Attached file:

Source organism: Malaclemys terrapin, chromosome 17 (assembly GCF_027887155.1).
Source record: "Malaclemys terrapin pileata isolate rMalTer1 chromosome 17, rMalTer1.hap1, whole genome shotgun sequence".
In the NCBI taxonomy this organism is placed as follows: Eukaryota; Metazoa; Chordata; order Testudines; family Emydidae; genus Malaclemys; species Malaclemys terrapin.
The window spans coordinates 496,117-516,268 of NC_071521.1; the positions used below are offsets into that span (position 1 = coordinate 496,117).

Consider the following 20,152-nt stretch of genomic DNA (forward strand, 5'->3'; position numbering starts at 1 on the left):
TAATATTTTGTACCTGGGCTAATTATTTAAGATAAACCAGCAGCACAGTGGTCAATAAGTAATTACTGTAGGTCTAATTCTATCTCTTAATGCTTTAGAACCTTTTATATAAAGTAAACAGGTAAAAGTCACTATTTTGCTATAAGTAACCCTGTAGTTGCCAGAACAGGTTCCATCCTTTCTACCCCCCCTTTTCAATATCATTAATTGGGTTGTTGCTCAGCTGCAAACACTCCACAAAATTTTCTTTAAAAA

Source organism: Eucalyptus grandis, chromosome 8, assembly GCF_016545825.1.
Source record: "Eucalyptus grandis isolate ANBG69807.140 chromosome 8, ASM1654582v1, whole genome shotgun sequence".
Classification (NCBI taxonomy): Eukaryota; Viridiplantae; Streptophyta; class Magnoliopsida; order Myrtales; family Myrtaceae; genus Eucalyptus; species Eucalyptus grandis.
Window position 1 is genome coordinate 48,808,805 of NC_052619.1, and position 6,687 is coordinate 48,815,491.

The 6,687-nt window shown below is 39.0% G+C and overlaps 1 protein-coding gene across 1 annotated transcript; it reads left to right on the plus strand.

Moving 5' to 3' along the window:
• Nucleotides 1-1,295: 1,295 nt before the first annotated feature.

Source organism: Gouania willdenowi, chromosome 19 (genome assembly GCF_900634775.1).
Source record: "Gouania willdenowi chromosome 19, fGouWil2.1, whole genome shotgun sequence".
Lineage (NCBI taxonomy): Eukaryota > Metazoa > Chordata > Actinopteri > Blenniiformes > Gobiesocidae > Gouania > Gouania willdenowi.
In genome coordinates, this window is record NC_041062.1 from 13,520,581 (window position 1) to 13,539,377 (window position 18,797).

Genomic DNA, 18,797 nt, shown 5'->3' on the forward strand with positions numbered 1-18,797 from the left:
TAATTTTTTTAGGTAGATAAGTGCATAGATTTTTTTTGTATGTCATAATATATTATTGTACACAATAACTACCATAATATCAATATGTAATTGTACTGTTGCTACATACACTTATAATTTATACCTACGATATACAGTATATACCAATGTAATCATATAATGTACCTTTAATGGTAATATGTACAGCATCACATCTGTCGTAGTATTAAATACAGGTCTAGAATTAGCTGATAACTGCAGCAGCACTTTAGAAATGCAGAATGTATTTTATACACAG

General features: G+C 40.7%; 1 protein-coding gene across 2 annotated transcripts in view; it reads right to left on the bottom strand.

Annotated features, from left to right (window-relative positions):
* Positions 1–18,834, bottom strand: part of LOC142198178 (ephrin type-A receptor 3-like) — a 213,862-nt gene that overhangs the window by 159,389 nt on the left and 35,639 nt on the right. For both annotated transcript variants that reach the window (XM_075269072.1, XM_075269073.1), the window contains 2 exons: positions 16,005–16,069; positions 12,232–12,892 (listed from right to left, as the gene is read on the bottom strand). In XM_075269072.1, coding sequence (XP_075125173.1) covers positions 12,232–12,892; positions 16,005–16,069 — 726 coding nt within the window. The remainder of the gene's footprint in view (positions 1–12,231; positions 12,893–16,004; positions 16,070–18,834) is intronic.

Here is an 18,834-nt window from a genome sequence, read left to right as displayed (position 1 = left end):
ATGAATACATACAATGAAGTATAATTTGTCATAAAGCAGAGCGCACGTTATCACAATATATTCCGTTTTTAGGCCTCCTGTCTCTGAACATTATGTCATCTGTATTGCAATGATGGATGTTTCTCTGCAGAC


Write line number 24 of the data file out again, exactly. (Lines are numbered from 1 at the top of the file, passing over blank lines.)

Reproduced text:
ATGAATACATACAATGAAGTATAATTTGTCATAAAGCAGAGCGCACGTTATCACAATATATTCCGTTTTTAGGCCTCCTGTCTCTGAACATTATGTCATCTGTATTGCAATGATGGATGTTTCTCTGCAGAC